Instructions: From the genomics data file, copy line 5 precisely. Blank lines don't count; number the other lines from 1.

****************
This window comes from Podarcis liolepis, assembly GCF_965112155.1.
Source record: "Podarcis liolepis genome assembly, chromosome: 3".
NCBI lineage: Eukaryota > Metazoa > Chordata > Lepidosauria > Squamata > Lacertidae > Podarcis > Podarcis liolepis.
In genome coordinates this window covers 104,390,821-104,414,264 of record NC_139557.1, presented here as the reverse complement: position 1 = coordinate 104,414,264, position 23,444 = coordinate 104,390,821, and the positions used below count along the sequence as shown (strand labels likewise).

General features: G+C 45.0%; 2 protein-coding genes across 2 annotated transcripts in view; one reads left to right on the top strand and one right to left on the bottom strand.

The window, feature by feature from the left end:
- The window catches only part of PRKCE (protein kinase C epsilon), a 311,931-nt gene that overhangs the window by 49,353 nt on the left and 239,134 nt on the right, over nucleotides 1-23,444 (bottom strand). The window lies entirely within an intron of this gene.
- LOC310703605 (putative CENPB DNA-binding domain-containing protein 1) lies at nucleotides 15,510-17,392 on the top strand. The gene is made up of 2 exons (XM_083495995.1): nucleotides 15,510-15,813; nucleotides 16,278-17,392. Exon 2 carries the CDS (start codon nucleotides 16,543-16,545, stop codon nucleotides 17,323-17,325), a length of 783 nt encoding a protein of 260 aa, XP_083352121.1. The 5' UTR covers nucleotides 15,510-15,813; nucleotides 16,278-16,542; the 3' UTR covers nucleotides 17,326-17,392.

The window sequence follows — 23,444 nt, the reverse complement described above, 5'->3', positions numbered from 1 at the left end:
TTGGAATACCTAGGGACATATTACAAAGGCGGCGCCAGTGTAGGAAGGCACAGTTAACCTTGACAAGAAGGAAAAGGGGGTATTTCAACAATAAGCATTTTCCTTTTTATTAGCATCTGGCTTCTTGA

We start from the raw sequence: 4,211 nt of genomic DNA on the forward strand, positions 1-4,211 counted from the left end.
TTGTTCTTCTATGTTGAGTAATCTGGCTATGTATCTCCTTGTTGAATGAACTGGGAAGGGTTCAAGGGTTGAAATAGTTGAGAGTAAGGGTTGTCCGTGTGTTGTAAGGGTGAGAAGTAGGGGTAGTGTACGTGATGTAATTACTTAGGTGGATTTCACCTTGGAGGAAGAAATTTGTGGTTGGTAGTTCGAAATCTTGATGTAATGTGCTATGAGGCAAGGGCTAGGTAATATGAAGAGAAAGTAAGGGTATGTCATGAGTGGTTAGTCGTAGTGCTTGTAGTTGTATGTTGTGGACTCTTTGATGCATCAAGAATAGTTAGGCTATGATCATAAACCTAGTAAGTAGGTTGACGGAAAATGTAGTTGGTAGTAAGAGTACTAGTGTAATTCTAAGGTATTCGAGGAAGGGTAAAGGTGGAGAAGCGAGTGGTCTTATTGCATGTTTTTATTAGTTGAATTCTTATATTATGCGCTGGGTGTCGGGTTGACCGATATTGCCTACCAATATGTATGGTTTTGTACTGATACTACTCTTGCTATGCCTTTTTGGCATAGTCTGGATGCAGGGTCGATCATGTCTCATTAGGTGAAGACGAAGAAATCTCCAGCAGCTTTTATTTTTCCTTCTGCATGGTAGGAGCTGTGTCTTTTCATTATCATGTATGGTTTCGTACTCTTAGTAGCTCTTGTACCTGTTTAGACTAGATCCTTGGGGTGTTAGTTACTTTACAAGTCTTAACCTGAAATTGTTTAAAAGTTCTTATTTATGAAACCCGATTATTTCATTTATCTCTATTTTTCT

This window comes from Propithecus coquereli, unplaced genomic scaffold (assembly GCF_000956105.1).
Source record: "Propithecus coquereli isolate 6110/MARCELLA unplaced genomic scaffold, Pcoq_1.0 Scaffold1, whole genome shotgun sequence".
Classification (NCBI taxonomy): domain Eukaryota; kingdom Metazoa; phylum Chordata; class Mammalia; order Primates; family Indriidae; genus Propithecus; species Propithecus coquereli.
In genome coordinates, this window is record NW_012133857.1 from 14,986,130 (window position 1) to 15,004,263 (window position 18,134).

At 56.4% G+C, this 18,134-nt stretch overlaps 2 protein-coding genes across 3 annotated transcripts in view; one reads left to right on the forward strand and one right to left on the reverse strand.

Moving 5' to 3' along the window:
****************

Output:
General features: G+C 45.0%; 2 protein-coding genes across 2 annotated transcripts in view; one reads left to right on the top strand and one right to left on the bottom strand.